You must tour Akham one of these days, why not today?
So I was going back and forth on whether I should review this or Batman #663 otherwise known as the issue with only like four images. It's prose, yo. I decided to go with this one simply because I figured I could write more about it. Written by Grant Morrison and illustrated by Dave McKean it's a pretty well known comic book which has sold a ton of copies. It's also pretty polarizing but most people do seem to love it.
The story is actually pretty straightforward, everyone's clown prince crime has taken over the asylum, he asks for Batman and only Batman, shenanigans ensue. There's also a subplot about how Arkham was built. So, what makes this book special? The book spends most of it's time focusing on Bruce's famous rogue gallery in a different light. Not necessary the grounded hyper realistic stuff but more so just a twisted glance at a group of gangly deformed psychos. My personal favorite twist would have to be Two-Face's it's a nice little variation on the whole coin thing that both makes sense and works.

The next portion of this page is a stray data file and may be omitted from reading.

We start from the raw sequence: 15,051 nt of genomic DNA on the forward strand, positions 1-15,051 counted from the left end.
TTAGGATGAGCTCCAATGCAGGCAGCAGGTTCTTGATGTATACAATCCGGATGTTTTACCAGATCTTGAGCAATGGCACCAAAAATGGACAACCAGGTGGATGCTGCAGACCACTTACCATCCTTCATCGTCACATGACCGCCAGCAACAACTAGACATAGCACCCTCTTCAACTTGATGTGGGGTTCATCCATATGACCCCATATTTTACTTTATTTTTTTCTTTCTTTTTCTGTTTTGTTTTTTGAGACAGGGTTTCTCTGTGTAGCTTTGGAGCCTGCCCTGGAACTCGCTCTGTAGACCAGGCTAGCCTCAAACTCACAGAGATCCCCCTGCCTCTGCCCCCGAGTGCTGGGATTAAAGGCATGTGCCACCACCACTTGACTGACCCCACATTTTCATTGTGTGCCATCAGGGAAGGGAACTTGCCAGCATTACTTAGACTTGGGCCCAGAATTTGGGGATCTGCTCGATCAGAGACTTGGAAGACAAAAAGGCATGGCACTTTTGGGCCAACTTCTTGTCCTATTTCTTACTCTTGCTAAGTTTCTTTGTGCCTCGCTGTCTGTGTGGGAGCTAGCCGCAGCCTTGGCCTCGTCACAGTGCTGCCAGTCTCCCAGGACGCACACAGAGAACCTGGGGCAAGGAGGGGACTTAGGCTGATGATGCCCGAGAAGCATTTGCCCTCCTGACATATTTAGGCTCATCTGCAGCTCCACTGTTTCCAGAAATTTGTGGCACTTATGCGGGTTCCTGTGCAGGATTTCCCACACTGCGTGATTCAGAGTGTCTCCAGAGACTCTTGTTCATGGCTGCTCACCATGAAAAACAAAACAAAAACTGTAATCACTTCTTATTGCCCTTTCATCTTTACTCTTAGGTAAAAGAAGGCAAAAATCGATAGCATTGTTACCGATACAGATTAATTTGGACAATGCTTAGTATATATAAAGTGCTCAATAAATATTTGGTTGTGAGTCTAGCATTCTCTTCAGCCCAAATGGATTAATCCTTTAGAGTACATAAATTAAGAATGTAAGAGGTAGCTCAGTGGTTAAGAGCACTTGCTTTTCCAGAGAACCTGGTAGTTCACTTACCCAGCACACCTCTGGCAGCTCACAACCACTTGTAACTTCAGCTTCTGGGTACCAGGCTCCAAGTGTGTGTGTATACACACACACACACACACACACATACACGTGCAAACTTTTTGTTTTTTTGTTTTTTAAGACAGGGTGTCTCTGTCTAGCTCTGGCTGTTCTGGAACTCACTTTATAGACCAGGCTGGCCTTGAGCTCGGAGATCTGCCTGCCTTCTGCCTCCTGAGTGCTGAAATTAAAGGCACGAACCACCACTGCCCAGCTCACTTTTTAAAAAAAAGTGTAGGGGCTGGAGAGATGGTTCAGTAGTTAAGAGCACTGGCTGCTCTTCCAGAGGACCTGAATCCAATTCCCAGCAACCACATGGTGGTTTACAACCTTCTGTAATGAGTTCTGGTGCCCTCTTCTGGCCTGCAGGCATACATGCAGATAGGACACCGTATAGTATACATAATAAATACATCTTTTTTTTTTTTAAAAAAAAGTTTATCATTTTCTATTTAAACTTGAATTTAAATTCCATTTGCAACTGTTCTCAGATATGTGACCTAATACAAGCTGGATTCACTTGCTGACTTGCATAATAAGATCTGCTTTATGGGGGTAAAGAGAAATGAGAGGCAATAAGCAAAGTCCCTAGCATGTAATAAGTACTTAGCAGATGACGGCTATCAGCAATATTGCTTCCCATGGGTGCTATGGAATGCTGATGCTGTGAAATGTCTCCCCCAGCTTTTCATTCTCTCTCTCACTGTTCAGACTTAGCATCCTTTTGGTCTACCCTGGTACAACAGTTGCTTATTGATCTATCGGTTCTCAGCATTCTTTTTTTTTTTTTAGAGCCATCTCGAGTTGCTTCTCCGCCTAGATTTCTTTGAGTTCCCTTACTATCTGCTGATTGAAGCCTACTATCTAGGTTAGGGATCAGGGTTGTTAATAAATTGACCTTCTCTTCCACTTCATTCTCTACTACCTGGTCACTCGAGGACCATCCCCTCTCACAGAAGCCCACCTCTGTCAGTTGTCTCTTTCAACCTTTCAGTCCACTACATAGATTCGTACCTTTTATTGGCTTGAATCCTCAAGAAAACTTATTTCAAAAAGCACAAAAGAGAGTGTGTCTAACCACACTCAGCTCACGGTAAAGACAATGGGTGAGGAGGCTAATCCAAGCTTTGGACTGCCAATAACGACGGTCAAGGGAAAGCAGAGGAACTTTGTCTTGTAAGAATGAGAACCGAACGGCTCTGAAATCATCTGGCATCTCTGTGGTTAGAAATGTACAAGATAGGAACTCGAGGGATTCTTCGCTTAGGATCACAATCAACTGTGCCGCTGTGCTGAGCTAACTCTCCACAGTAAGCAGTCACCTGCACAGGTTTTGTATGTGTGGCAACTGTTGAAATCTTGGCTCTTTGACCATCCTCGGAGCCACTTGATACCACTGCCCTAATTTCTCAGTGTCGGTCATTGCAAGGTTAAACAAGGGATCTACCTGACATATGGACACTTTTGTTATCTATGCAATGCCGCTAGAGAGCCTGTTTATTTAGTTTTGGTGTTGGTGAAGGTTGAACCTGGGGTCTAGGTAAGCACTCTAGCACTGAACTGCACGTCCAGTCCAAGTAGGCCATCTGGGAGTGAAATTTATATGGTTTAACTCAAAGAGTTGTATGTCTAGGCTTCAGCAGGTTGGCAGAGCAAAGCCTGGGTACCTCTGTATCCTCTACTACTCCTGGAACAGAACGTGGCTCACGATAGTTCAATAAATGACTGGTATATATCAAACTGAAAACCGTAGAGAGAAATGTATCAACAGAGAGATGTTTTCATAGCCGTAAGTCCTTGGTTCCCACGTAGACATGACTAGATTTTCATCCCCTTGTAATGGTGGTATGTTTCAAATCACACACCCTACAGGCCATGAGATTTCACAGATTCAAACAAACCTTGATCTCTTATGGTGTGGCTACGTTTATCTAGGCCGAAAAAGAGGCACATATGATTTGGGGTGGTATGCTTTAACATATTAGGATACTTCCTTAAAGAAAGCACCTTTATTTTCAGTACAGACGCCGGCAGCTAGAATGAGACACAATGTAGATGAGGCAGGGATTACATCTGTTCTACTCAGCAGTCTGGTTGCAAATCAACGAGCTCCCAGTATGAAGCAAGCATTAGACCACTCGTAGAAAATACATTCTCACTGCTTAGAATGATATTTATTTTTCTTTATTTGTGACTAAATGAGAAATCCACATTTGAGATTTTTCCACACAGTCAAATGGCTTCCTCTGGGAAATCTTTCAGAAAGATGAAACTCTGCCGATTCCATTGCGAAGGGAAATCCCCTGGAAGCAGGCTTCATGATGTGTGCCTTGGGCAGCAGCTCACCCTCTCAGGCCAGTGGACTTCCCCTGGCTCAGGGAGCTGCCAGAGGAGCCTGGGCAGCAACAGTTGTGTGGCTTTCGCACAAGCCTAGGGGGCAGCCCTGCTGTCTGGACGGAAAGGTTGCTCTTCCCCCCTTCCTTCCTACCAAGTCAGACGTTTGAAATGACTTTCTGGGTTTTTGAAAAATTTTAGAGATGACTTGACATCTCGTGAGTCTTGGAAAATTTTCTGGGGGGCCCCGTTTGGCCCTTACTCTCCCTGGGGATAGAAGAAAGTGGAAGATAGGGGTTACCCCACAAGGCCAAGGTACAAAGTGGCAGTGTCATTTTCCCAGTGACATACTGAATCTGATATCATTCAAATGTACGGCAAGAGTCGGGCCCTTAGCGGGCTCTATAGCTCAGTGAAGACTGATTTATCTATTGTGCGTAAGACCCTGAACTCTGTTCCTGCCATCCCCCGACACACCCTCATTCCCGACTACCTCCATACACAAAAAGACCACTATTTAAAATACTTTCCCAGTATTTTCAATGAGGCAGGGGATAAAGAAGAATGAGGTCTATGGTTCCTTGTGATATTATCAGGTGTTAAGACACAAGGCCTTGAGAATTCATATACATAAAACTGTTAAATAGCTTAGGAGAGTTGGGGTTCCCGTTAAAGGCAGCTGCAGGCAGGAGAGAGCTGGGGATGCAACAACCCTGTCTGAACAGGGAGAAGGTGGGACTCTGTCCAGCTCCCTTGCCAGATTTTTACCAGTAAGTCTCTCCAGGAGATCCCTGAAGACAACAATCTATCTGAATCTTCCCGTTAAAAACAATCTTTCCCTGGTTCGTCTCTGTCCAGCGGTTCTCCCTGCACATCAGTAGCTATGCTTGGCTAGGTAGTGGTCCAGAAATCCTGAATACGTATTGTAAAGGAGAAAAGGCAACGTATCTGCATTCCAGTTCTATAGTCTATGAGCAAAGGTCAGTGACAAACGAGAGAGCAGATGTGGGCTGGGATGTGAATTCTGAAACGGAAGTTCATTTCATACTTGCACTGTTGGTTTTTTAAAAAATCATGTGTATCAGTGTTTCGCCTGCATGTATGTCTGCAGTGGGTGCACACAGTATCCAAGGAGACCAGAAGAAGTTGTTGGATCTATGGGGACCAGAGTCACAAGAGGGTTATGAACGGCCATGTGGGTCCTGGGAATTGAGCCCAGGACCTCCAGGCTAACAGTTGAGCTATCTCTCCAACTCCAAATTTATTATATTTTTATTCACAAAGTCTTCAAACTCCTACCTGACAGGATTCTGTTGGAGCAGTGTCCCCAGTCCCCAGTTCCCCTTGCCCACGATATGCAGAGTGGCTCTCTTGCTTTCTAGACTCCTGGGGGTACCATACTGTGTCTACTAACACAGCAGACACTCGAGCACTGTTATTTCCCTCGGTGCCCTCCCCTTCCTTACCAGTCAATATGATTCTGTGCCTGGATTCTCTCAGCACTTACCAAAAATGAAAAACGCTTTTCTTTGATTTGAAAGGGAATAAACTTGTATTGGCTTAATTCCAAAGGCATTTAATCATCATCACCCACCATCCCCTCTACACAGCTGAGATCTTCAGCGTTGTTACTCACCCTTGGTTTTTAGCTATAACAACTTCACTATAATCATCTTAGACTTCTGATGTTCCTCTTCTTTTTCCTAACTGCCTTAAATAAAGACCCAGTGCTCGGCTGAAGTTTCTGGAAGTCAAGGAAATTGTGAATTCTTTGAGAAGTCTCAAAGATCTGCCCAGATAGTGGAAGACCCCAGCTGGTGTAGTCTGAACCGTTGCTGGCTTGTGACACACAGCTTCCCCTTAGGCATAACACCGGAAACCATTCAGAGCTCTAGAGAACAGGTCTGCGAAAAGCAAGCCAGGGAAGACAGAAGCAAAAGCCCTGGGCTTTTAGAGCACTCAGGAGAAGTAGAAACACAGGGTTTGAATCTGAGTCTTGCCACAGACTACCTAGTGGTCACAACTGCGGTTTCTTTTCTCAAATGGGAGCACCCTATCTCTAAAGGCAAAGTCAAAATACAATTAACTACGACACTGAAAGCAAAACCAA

There's a lot, and I do mean a lot of stuff in this book that you can look into it's got a lot of deeper meaning type of stuff with allusions to other things, a metric ton of sub-text and really just a lot of stuff you can think about. It's a very well constructed book.
McKean's art is weird, he's a master of atmosphere and wantonly switches from drawing with a good bit of detail to going to a far more sketchy style. It's never that you can't tell what it is he's trying to display though.
The weirdest part about this book is that the worst part about it, easily, is the lettering. It becomes unreadable more than once, which now not as big a deal since the trade comes with the full script (which is a very interesting read in itself) so you may have to do a bit of flipping around to see what someone is trying to say, mainly joker.
This truly is a book you'll have to check out for yourself to form your own opinion on. So either way, give it a go.